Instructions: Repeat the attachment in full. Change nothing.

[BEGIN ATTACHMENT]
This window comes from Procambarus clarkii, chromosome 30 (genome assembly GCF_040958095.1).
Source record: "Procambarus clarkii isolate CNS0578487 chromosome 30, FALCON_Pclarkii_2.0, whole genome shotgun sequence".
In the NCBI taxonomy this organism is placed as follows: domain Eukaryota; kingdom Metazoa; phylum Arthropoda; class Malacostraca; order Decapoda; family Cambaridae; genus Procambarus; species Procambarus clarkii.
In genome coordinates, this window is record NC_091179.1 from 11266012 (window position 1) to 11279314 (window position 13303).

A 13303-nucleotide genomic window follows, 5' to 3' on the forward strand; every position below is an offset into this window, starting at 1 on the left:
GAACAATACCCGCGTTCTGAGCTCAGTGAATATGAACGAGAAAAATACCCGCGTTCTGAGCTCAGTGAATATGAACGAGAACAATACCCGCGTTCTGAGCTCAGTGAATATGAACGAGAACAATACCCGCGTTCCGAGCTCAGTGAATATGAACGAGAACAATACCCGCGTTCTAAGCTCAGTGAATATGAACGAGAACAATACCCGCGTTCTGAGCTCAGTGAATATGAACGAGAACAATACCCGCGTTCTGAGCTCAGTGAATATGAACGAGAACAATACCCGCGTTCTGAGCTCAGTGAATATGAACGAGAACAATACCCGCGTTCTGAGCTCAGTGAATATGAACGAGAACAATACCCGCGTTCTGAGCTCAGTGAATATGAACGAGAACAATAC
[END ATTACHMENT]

This window comes from Procambarus clarkii, chromosome 30 (genome assembly GCF_040958095.1).
Source record: "Procambarus clarkii isolate CNS0578487 chromosome 30, FALCON_Pclarkii_2.0, whole genome shotgun sequence".
In the NCBI taxonomy this organism is placed as follows: domain Eukaryota; kingdom Metazoa; phylum Arthropoda; class Malacostraca; order Decapoda; family Cambaridae; genus Procambarus; species Procambarus clarkii.
In genome coordinates, this window is record NC_091179.1 from 11266012 (window position 1) to 11279314 (window position 13303).

A 13303-nucleotide genomic window follows, 5' to 3' on the forward strand; every position below is an offset into this window, starting at 1 on the left:
GAACAATACCCGCGTTCTGAGCTCAGTGAATATGAACGAGAAAAATACCCGCGTTCTGAGCTCAGTGAATATGAACGAGAACAATACCCGCGTTCTGAGCTCAGTGAATATGAACGAGAACAATACCCGCGTTCCGAGCTCAGTGAATATGAACGAGAACAATACCCGCGTTCTAAGCTCAGTGAATATGAACGAGAACAATACCCGCGTTCTGAGCTCAGTGAATATGAACGAGAACAATACCCGCGTTCTGAGCTCAGTGAATATGAACGAGAACAATACCCGCGTTCTGAGCTCAGTGAATATGAACGAGAACAATACCCGCGTTCTGAGCTCAGTGAATATGAACGAGAACAATACCCGCGTTCTGAGCTCAGTGAATATGAACGAGAACAATAC